Thursday, July 24, 2014
Inquirer Daily News

No reason Sixers should taper off now

This article was published in the Inquirer on January 1, 2001.

The 76ers officially ended 2000 as the best team in the NBA. After what took place over the last six days, it is plausible that they could end the season that way as well.

The Sacramento Kings might be the first to attest to that possibility, after the display both teams put on in an electrifying, nationally televised game at Arco Arena on Saturday night.

In the end, the Sixers blew a 17-point lead they had held at the beginning of the fourth quarter. They surrendered 33 points and six three-pointers to Predrag Stojakovic, then 29 points, 10 rebounds and 3 blocked shots to Chris Webber, who was plagued by a stomach flu.

But that certainly shouldn't bother Sixers fans, considering the outcome.

What exactly can be said after "The Answer," Allen Iverson, put the nation on notice with a 46-point explosion on 18-for-36 shooting; when Aaron McKie registered the 18th triple-double in franchise history, recording 19 points, 14 assists and 10 rebounds in the Sixers' 107-104 overtime victory; when the Sixers collectively snared a season high in rebounds, with a 57-39 advantage against a bigger, stronger and healthier Kings squad that had owned the best record in the league (20-7) before the game?

"Nothing at this moment," Sixers coach Larry Brown said, after the Sixers won games in Utah (without Iverson), Golden State, and then Sacramento. "To go 3-0 on this road trip, as banged up as we are, it's a miracle. "

Hyperbole aside, Brown isn't too far off, which is why the Sixers have solidified themselves as legitimate title contenders.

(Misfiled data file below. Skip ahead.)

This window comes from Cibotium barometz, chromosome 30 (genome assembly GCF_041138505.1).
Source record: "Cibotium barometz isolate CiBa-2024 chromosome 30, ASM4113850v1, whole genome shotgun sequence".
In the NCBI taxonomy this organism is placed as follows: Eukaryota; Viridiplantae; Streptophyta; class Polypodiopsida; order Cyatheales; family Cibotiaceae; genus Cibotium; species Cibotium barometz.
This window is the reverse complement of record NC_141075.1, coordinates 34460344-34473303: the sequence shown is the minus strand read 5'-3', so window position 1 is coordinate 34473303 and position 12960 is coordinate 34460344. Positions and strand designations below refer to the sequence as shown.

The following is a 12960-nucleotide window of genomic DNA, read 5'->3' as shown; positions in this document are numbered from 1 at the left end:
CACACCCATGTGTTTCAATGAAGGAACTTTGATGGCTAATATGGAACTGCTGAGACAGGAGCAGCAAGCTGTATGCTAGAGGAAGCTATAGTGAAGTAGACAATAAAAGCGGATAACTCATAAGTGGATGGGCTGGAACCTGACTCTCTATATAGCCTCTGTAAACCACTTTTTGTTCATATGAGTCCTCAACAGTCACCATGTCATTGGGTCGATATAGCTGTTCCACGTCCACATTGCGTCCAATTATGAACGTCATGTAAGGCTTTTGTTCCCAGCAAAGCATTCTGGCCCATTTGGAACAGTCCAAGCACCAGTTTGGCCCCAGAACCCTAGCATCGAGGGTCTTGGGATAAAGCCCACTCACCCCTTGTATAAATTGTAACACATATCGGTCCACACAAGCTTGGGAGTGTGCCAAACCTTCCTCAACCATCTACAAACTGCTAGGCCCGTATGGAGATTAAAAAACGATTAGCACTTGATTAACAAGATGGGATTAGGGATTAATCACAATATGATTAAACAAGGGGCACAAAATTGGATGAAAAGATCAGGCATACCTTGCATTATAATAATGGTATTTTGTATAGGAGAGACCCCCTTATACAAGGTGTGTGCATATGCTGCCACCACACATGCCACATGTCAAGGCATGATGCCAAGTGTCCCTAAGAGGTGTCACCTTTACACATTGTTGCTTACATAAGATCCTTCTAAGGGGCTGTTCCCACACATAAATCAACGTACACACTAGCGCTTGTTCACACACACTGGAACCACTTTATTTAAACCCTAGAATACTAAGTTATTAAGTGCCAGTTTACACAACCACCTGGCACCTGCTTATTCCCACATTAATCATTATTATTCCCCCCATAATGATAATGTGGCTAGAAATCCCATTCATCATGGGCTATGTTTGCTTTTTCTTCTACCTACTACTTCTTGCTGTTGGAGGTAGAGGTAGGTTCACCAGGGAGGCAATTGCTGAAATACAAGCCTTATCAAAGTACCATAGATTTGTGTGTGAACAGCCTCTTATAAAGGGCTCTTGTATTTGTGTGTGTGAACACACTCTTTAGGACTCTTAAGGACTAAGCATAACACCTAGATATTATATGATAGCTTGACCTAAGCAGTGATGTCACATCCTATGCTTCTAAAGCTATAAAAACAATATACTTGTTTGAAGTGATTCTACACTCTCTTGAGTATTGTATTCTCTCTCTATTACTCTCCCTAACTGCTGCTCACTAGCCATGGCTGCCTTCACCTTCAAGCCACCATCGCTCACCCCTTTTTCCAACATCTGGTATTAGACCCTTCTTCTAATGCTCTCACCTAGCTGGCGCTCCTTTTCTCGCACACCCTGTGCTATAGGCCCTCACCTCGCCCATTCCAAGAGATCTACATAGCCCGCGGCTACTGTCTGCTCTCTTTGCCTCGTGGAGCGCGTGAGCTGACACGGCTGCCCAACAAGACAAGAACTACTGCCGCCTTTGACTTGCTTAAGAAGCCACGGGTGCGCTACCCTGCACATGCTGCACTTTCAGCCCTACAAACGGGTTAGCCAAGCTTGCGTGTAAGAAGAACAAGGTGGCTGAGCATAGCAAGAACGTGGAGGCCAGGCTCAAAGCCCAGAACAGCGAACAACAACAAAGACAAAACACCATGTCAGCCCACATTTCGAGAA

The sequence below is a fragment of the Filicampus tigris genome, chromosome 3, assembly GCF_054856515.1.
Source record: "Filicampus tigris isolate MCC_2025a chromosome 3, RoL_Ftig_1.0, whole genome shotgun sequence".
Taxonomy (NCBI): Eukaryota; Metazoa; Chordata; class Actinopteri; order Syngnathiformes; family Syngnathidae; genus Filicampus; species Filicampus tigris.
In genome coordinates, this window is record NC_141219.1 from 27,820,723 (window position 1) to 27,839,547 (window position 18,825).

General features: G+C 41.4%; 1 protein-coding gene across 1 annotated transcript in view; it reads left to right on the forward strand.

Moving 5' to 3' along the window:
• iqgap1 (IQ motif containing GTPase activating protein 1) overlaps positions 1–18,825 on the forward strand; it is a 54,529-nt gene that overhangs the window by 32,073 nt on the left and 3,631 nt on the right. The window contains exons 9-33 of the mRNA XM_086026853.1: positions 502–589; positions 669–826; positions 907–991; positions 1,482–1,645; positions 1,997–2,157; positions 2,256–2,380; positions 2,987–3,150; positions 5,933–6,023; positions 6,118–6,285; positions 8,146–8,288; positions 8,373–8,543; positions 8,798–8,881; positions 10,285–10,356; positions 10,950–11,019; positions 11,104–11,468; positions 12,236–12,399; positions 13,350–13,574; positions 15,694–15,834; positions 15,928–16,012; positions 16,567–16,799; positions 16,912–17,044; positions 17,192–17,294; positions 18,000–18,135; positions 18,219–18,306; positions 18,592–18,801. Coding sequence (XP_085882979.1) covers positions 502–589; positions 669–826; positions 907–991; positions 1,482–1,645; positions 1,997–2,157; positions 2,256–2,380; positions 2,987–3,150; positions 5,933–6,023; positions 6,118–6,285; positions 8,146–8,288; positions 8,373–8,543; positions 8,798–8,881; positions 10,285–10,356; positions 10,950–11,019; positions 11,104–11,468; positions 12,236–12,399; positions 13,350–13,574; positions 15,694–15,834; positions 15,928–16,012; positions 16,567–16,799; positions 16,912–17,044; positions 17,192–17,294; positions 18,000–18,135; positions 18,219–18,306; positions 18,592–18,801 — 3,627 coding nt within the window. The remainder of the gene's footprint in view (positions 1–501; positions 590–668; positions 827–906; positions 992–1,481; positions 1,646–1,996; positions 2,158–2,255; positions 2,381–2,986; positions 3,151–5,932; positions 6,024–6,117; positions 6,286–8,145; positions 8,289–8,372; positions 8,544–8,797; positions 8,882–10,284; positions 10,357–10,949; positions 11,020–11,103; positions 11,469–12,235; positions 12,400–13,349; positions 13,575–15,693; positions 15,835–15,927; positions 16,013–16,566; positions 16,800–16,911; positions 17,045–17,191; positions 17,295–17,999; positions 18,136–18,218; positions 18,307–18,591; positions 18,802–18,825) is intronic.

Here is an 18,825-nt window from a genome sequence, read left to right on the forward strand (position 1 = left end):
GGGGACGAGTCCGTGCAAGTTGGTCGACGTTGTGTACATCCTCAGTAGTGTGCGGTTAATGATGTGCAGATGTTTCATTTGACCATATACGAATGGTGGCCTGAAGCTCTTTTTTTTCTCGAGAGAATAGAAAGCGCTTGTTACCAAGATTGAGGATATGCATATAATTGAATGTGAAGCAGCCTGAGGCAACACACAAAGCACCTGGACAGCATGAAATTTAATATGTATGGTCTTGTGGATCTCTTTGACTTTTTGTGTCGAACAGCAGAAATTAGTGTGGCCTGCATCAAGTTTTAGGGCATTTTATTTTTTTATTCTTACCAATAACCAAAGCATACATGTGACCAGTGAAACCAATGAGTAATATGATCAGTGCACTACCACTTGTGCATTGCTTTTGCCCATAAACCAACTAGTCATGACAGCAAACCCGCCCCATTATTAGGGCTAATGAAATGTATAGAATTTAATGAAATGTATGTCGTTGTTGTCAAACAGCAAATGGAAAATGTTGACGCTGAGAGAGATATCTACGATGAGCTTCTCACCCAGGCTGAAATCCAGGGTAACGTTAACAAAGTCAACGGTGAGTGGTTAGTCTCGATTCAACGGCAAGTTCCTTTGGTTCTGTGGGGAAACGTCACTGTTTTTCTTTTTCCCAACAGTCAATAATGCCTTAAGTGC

Brown didn't hesitate to point out the absence of point guard Eric Snow (right ankle), backup Craig "Speedy" Claxton (torn knee ligament), and reserve center Matt Geiger (sore right knee), along with the fact that Iverson (sore shoulder and hips), McKie (lower back stiffness and knee tendinitis), forward Tyrone Hill (right ankle bone bruise) and Theo Ratliff (vertigo) are ailing.

Yet, somehow, the Sixers came through.

McKie recorded the first triple-double of his career. Iverson's eruption and abuse of Jason Williams mesmerized a national audience. The ripple effect is that the Sixers (21-8), despite their injuries, have the best record in the NBA, the league's best road record (14-4), and an attitude of such confidence that they wear an indelible mark of championship intentions.

"If we don't feel that way, then we have no shot at winning the championship," Iverson said. "If we don't feel like we're the best team in the East, and the best team in the West, then we're not going to win a championship. You've got to feel it in your heart first, regardless of what's going on.

"If we didn't have the best record in the league, we would feel like we're the best team in the league. Other teams feel like that, and that's the way it goes. You never feel like anybody else is better than you, because once you play the game, the battle is already lost once you over-respect someone. "

This, from a depleted Sixers team. Imagine what will happen once it is healthy.

Stephen A. Smith
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